3 months later… the bottle was empty, and not one, but BOTH my children were speaking.
      Not all oils are created equal… they are not intended to diagnose, treat or cure. That said… they were made by God… and that guy… knows what’s up 😉

      • Suzy Lawrence

        May I ask how you used the oil? On a diffuser or on the children’s pulse points?

    • Rafael Molina

      Being,a massage therapist, my experience with essential oils has been very positive. When I started using them most of my patients started to express that massages improved greatly, especially in people with sciatica and fibromyalgia. It also does wonder for migraines and it’s symptoms.

  • Laura

    I think the popularity of essential oils does more to demonstrate the power of the placebo effect (which does have some great, mind-blowing science behind it) than anything. That said, nice smells are nice

  • omg thank you so much for spreading the word on this! Don’t even get me started on how annoying skincare with “natural fragrance” is. It’s always essential oils that my skin finds irritating -_-

    I’ve actually started to document all of the truly fragrance/irritant free skincare out there because it’s so frustrating to have to read for 45 minutes in a Sephora any time I feel like trying a new face mask haha

  • Ruth Dressler

    So much falsehood in this article.

  • Emily M

    I want to just copy and paste this article link in a reply to every girl from college who now wants me to “join her team and start reaping the miracles and life-changing benefits that YoungLiving has given her”!!!!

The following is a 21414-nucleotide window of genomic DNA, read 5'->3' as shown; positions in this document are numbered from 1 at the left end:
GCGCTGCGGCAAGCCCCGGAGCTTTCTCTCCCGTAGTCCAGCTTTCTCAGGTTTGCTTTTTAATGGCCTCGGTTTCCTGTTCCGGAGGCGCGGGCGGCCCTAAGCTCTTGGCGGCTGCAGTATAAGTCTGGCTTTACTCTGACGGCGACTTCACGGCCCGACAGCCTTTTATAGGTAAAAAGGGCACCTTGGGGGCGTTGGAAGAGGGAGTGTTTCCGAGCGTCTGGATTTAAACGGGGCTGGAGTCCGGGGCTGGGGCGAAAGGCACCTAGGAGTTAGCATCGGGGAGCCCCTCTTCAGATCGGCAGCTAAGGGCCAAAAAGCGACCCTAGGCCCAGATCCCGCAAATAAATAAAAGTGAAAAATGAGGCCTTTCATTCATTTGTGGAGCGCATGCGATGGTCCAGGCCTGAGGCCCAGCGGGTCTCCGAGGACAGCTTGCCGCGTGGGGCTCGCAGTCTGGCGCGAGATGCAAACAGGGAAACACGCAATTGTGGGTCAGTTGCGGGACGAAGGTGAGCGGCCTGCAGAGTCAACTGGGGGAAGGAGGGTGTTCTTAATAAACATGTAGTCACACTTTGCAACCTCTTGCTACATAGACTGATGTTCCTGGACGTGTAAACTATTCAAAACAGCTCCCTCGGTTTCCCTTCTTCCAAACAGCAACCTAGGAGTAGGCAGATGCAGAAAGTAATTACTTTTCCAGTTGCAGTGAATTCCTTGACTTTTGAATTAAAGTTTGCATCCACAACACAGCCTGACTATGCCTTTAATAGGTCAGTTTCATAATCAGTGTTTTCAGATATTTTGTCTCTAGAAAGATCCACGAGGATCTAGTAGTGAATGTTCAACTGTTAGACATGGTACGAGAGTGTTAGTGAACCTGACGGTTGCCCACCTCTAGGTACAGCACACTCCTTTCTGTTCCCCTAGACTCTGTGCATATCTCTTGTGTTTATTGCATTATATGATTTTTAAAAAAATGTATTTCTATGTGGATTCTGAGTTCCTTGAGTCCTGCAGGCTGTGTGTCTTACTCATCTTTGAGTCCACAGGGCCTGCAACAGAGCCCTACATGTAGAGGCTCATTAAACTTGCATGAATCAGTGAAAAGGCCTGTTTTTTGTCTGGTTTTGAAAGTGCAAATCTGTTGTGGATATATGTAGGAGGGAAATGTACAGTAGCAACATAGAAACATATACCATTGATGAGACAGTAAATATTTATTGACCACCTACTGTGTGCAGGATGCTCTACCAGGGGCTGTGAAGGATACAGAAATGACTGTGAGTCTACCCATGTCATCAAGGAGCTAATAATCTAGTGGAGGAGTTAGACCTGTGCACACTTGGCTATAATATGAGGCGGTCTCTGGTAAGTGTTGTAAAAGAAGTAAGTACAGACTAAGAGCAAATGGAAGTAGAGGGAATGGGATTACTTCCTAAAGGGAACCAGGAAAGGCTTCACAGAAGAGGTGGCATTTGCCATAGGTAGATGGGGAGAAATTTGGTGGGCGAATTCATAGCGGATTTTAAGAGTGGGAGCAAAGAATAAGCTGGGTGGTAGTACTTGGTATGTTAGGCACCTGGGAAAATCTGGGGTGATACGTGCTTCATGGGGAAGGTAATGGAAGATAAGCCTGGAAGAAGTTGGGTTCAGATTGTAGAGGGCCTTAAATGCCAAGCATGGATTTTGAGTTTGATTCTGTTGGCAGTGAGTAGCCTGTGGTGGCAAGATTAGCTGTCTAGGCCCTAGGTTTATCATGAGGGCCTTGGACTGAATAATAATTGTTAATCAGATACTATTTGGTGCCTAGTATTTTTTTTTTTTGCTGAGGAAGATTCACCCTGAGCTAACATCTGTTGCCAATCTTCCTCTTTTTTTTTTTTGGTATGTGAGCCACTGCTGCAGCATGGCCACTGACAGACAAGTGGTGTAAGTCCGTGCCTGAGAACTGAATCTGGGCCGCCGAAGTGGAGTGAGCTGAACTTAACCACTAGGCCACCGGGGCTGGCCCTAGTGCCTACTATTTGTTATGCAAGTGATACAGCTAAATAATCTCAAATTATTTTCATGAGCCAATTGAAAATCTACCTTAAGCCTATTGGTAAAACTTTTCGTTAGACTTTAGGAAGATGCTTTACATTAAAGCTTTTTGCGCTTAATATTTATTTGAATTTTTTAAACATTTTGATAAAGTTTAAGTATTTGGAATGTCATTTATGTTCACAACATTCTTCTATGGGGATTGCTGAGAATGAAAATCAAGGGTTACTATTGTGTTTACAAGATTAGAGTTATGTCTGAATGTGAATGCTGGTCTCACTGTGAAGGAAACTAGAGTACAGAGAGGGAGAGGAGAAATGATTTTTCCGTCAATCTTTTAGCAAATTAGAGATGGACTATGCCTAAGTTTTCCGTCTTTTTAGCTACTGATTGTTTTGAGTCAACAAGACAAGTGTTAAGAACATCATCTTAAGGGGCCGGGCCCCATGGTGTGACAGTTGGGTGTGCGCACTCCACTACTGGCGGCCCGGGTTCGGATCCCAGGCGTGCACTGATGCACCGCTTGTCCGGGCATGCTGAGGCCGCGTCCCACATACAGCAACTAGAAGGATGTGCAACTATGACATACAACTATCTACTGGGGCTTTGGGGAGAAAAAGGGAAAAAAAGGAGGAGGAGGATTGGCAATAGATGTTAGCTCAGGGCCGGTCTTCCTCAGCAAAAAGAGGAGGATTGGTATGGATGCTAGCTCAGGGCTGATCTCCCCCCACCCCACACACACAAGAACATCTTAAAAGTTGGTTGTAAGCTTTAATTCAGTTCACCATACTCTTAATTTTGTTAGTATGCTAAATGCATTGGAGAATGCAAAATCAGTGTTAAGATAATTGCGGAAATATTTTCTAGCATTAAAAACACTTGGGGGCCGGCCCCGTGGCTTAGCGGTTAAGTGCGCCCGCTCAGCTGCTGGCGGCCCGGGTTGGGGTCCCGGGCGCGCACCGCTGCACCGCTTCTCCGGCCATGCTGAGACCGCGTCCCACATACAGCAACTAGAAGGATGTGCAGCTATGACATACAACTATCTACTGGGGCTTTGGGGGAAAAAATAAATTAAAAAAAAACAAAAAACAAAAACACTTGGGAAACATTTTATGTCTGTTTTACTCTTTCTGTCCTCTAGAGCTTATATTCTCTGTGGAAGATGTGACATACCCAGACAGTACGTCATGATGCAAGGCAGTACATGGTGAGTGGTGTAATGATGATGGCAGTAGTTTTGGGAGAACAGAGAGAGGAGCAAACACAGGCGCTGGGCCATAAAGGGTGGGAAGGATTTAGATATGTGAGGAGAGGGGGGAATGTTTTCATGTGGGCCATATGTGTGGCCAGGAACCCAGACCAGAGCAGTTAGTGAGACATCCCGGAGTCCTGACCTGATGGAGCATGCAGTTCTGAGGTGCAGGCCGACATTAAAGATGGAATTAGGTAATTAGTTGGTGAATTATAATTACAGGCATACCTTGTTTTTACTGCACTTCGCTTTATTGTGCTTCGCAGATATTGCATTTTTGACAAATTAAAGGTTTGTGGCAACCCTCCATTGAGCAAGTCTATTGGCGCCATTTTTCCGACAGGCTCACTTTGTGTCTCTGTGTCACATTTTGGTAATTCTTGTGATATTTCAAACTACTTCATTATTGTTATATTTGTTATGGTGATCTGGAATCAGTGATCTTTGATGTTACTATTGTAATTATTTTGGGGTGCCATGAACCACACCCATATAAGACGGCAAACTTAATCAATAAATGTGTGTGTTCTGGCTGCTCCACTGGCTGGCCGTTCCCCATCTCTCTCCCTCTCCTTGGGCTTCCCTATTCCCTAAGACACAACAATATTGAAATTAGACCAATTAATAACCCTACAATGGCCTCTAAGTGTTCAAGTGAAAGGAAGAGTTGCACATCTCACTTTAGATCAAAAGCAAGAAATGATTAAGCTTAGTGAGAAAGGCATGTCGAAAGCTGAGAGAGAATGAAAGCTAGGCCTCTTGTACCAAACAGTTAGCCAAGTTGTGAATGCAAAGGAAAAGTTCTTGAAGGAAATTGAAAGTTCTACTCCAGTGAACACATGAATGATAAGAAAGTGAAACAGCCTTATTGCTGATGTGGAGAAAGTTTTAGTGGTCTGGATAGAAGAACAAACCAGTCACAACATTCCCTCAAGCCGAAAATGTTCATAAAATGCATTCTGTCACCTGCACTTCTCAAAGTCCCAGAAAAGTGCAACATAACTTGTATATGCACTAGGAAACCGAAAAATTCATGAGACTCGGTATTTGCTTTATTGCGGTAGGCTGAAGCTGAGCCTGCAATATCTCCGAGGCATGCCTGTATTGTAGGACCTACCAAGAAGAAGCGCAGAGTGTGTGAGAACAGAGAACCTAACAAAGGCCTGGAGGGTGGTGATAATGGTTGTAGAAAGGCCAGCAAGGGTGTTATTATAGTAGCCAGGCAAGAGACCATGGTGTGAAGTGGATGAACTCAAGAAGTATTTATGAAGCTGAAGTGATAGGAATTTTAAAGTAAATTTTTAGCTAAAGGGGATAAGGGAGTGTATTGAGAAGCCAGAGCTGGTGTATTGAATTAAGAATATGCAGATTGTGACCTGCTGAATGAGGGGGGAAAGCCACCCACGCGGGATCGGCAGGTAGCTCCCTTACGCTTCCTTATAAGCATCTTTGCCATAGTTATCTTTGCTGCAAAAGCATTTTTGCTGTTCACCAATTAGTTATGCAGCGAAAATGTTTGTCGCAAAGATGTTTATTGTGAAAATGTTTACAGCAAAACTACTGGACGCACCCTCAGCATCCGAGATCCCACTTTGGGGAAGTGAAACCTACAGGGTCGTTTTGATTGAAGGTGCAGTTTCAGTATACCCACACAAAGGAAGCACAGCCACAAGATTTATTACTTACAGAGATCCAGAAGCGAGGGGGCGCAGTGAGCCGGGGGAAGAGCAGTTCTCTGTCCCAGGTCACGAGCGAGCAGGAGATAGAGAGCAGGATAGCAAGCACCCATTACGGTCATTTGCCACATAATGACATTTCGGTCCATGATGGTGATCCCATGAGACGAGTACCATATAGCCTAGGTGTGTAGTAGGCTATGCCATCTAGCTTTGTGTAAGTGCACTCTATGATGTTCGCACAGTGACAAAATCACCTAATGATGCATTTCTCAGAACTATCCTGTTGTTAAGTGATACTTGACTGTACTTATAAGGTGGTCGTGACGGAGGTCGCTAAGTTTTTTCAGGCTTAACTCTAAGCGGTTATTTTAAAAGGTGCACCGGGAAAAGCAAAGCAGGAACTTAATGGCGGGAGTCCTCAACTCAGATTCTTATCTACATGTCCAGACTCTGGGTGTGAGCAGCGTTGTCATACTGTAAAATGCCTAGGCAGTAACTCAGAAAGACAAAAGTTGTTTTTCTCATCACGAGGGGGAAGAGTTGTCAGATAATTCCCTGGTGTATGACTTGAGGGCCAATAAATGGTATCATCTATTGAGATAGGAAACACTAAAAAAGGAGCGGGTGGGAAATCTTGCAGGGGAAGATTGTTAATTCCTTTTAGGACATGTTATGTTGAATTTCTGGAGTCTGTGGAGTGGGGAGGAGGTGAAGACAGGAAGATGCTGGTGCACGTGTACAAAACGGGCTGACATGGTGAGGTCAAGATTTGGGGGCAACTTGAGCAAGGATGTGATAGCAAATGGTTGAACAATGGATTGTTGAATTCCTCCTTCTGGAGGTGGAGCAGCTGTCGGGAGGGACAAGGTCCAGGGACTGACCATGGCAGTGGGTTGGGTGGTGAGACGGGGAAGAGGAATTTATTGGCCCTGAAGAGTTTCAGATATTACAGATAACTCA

• SAME, except with girls from my high school

  • Kat

    Loving the well researched, scientifically backed and reasoned article! More like this please!

  • I’m glad you addressed this issue. I have asthma and the smells are irritating depending on the oil!

    Charmaine Ng
    Architecture & Lifestyle Blog

  • Jaci McNamar
    • sarah

      Wow, this is great! Thanks for linking. I think people would be surprised to know how often “naturopath” remedies are actually used in western medicine. I have loved tea tree for years for its antiseptic properties. When I worked in the ICU at a hospital in California a few years ago it was pretty common for doctors to prescribe honey as a wound treatment. Manuka honey, a monofloral honey from bees buzzing around flowers in the tea tree family, is actually an FDA-approved wound treatment. Modern medicine is historically slow at embracing simple solutions to complex problems (see for instance the history of the WHO’s electrolyte recipe) – but nothing gets adapted unless there’s solid science and evidence behind it. Studies like this are absolutely necessary if people really want oils to be more widely embraced as legit treatments for diagnoses they claim to help.

  • jugarboo

    I live and work in Utah, about 2 miles from DoTERRA’s mothership and right around the corner from a Young Living office. I’d just like to beg all of you, any of you, not to buy from these companies and if you do anyway, NOT to ingest any of these oils. From the capital of dupe, I beg you.

    • Lauren

      Why? Would you like to elaborate on the “living nearby” thing?

    • Beng

      Why? Care to share more info ? I have been using Young Living oils for 4 yrs. still amazed at what the oils have done for me as I continue to try different oils for issues that crop up in my life. I’m surprised to hear that DoTerra is near YL. I heard that some former ppl/employees of YL started DoTerra.

  • ciani lords

    “The medical system is even more terrible for women, whose experience of pain is routinely minimized by health practitioners.” Wow that is so correct! That’s why I started looking into oils, has it helped my horrible pain I get every couple months lasting for a week or two? No, no it has not. But they do provide relaxing aromas during my time of pain. I do like them for my beauty routine, they have helped me in other aspects of my life, so I will still use them.